The Guardian • Issue #1956

Blinken blinks first at US-China Summit in Alaska

Top officials from China and the United States (US) exchanged verbal blows at the Alaska Summit last week, after US Secretary of State Antony Blinken, and US National Security Adviser Jake Sullivan opened the session by making false and unwarranted accusations about China’s governance and international affairs.

In the summit’s opening remarks, Blinken accused China of threatening a “rules-based order that maintains global stability” by their actions regarding Xinjiang, Hong Kong, Taiwan; cyber attacks on the US and economic coercion in other nations. In an attempt to put additional pressure on the Chinese officials, he pointed out that US-allied countries, as well as important neighbours and trading partners of China – South Korea and Japan – were also concerned.

Chinese Foreign Minister Wang Yi and Chinese Director of the General Commission for Foreign Affairs Yang Jeichi responded in an uncustomary way by pointing the finger back at the US to address their own human rights record and stop interfering in China’s internal affairs. The Chinese delegates assertively clarified that the US does not represent international public opinion, and that China will not be shaken by unwelcoming and threatening behaviour.

The US maintains a military presence in the South China Sea and Taiwan Strait, and just days before the summit put sanctions on Chinese ministers. While the mainstream media describes these actions as essential for countering human rights violations and cyberattacks, the reality is that China has improved living conditions for its population and sustains a non-interference policy with other nations. The US government’s demands are in no way an effort to “maintain global stability,” but to maintain global hegemony.

While the Trump administration was instrumental in creating worsening attitudes towards China, the new Biden administration also revealed its illusion of US moral superiority. Sullivan lectured the Chinese officials on the “secret sauce of America,” that is, the ability to confront challenges and come out more united as a country. In turn, Minister Yang countered that the US does not have the qualifications to speak to China in such a condescending manner. It is indeed condescending coming from the global hegemonic United States, a country with ongoing human rights concerns, and political interference in nations around the world.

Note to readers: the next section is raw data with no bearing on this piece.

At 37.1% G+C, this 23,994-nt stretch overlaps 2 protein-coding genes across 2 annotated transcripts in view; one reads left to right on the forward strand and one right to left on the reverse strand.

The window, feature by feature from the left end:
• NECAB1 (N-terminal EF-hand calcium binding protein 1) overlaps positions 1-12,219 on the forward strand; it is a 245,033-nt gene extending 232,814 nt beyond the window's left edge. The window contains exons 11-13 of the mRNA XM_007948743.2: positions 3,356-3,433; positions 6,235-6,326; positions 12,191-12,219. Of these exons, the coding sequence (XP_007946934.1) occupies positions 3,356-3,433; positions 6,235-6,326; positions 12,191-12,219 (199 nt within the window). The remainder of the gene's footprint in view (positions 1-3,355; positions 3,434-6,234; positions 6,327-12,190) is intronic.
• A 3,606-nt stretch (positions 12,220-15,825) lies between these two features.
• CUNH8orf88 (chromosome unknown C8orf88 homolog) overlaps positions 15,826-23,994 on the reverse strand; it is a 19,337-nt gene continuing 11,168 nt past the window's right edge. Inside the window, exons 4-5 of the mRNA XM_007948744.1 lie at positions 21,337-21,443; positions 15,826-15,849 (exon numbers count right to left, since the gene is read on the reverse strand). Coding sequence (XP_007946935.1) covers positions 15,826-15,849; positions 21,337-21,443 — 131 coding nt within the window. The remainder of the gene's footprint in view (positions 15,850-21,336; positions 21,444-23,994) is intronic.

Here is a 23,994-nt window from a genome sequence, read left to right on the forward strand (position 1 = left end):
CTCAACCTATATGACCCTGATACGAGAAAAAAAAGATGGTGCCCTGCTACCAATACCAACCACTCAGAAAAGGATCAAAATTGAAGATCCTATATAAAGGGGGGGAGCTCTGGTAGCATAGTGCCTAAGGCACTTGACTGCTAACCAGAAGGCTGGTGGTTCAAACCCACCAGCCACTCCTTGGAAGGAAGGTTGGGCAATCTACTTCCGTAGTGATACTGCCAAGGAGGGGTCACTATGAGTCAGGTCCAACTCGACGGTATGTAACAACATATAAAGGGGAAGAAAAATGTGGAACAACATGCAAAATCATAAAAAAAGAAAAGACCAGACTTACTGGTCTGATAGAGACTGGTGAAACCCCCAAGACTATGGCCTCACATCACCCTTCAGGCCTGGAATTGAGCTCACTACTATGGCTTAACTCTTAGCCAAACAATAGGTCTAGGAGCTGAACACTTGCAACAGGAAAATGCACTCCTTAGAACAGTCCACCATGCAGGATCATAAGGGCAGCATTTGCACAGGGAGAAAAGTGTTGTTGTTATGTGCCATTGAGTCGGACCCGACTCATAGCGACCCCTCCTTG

Interestingly, it is uncommon for Chinese officials to criticise other countries, and it is perhaps unlikely this would have resulted under different conditions. Firstly, how the US officials engaged when the Chinese ministers were guests in their country was deeply insulting and provocative, rather than following shared protocols. Secondly, China is making massive strides in making fruitful ties with nations worldwide and continues to develop its own country peacefully. It is in a stronger position than it has been in the past, and has more confidence to defend its own interests.

For instance, at the Boxer Protocol in 1901, an unequal treaty was signed when eight Western powers invaded China. The treaty allowed Western troops to be stationed in China and forced Beijing to pay the equivalent of ten billion dollars in today’s value of silver. However, due to shifting power dynamics, Yang was able to point out the hypocrisy of the US at the Alaska summit, citing examples such as the Black Lives Matter movement, the Capitol Riot, and endless US-led wars. The US can no longer dictate discussions on matters of domestic concern.

A hopeful outcome of the summit was the long discussions held in private following the opening remarks. Martin Sieff, Senior Fellow, American University in Moscow remarked that when private meetings tend to last for longer than expected, it often means that both sides seek to understand each other and make progress. This means that rules could be established and some level of diplomacy and cooperation on shared issues such as the pandemic, climate change and economic stability could be managed.

However, Sieff also remarked that there are concerns with the US being able to change its outdated perspectives. “They are not looking at China as it is – they are looking in terms of their own assumptions, which were not even true then, or ten or even thirty years ago.” Perhaps there is hope in the presence of shifting power dynamics, for a lessening of tensions between the nations, however, this may be overly optimistic following these deepening contradictions.

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